Cover V11, I03



Questions and Answers

Amy Rich

Q Our company develops a number of software products, and they've asked me to write up man pages and HTML documentation. The HTML part is easy, but I'm not certain where to start with the man pages. Is there any good guide about how to write man pages for UNIX systems?

A If you're writing documentation in more than one format, you may want to write the documentation in one form and use a program to translate it into the end forms that you need. It's much easier to keep track of one set of sources than two or three, and with one centralized source, you can later easily expand into doing additional forms of documentation (e.g., info, LaTeX, postscript, etc.). Your best bet is to start with something like XML or SGML and go from there. The LinuxDoc project uses DocBook (XML), for example, to write up its information.

If you're just looking for a primer on how to write roff man pages, look at the Linux Man-Page HOW-TO:
Q I'm having an issue getting my E250 to recognize some new 256-MB DIMMs. I just upgraded the PROM to release 3.22, but I'm still not having any luck. The machine has 4 64-MB DIMMs in the first bank and 4 256-MB DIMMs in the second bank. I've tried moving them around to put the 256-MB DIMMs first, and I've tried taking out the 64-MB DIMMs. Still no luck. The 256-MB DIMMs are actual Sun memory (part number 501-6056-7821-3370), and I've tried swapping them out for other DIMMs of the same part number. The machine only ever recognizes these as 128 MB, though. What am I doing wrong?

A The E250 only accepts up to 128-MB DIMMs, with a maximum of 2 GB. If you want more then 2 GB of RAM, you need to upgrade to a different model machine.

Q My HP-UX 10.20 machine has suddenly developed a weird problem with uname that is breaking a number of scripts. Now when I type in uname, I get the following output:

I'm not sure what this is or where it came from, and none of the other administrators seem to have a clue, either. Is this indicative of some sort of operating system corruption? We'd do a restore from tape, but we're not sure is broken.

A It sounds like /etc/rc.config.d/netconf has been modified, possibly by someone typing in vi commands (since ZZ is save and exit). Take a look at the modification date on /etc/rc.config.d/netconf and see if that matches up with the time period that you started to notice things breaking. There should be a variable called OPERATING_SYSTEM, and the value should be HP-UX:

If you see OPERATING_SYSTEM=ZZ, you've found your culprit. If none of you have edited this file recently, but the changes are there, I'd start looking at audit trails to see if you've been broken into.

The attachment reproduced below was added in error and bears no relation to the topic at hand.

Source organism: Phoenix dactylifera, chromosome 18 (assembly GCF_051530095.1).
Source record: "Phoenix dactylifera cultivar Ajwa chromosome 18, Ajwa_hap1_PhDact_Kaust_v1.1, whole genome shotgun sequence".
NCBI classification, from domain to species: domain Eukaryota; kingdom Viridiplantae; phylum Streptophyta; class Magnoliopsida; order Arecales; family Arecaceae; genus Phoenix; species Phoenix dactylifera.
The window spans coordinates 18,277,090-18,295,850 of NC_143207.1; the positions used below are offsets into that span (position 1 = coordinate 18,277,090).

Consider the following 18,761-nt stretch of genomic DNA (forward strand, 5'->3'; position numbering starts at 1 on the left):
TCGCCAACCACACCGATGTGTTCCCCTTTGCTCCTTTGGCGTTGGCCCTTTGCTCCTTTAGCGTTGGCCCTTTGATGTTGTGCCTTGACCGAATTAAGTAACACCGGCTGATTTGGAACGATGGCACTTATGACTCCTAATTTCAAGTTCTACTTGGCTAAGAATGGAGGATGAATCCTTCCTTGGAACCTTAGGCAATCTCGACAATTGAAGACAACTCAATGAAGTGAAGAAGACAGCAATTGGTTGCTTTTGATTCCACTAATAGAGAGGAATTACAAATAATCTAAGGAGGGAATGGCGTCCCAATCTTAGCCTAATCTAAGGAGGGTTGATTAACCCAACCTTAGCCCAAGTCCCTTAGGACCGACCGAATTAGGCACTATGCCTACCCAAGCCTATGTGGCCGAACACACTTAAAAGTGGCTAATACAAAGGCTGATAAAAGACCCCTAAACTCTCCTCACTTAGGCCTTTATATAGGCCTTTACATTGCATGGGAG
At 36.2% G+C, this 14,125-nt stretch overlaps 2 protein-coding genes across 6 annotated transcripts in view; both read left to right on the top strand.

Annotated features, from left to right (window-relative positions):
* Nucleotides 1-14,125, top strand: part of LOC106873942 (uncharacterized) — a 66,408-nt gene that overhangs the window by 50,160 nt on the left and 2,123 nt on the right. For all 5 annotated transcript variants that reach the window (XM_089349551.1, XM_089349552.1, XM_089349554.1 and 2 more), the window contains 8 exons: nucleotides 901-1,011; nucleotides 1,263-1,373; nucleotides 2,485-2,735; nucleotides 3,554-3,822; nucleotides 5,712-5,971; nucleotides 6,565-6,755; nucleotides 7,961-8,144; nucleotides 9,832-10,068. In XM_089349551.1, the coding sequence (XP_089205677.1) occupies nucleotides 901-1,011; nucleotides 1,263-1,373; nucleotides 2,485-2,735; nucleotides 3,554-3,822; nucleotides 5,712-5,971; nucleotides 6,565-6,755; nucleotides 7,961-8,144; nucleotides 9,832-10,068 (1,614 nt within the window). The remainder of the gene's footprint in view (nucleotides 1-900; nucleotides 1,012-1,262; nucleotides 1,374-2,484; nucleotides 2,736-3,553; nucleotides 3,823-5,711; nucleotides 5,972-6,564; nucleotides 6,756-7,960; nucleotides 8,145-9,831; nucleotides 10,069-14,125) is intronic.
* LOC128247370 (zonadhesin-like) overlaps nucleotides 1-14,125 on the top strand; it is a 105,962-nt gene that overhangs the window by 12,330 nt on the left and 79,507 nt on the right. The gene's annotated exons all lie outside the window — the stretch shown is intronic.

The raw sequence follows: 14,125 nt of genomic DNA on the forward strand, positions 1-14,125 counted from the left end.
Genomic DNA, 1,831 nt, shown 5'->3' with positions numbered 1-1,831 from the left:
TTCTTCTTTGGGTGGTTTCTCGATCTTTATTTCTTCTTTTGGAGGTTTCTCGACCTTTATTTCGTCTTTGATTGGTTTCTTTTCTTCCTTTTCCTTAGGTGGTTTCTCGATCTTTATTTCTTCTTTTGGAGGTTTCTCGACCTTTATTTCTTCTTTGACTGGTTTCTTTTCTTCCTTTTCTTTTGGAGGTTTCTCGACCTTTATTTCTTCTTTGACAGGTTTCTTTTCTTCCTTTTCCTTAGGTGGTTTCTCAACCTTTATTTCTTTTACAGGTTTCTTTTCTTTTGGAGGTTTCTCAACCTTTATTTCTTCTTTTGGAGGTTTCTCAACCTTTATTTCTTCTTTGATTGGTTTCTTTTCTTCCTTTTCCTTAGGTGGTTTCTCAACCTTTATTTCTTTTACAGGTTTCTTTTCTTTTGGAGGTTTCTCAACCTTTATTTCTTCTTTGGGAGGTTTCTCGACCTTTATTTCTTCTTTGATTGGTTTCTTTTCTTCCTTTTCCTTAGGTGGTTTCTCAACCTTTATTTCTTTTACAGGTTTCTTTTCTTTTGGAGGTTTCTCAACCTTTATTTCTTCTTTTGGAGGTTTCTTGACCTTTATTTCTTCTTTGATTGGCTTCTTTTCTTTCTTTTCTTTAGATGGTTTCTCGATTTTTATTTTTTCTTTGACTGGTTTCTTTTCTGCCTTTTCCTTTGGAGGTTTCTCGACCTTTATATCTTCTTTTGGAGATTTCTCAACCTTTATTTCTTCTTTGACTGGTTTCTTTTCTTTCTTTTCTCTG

Q I'm using iptables on my Linux box. It's acting as a firewall/router/nat gateway. I thought that I had all UDP blocked unless it was originating from the machine itself or from the machine's internal interface, but when I run nmap against the external interface, it claims that UDP stealth scans work and that all UDP ports are open. What iptables rules would I use to close this hole? I don't want people to be able to initiate UDP sessions from the external interface at all.

A If you've already disallowed initiating UDP connections from the external interface, you should be safe, even though nmap reports differently. Because of the way UDP works, nmap cannot differentiate between open UDP ports and UDP ports that were blocked and silently dropped by a packet filter. UDP is connectionless, which means that nmap relies on receiving an ICMP reply to indicate whether or not the port is open. This is why nmap shows all of your UDP ports as open. It would be less confusing if nmap reported that it could not determine whether or not the port was open in these instances, rather than giving a false positive.

Q With the current downturn in the market, many sysadmins seem to be looking for jobs. I've been in a situation where I've been off the market for quite some time now, and I'm not entirely certain how to classify myself in skill level or what sort of salary I should be negotiating for. Is there any sort of guide that would help?

A The question of your skill level often depends on what sort of responsibilities you expect your new job to have and what sort of qualifications (e.g., certifications, college degree, work experience, etc.) the HR department at that company values. As a general rule of thumb, though, I tend to go by the descriptions given in the the System Administrators Guild (SAGE) job descriptions page: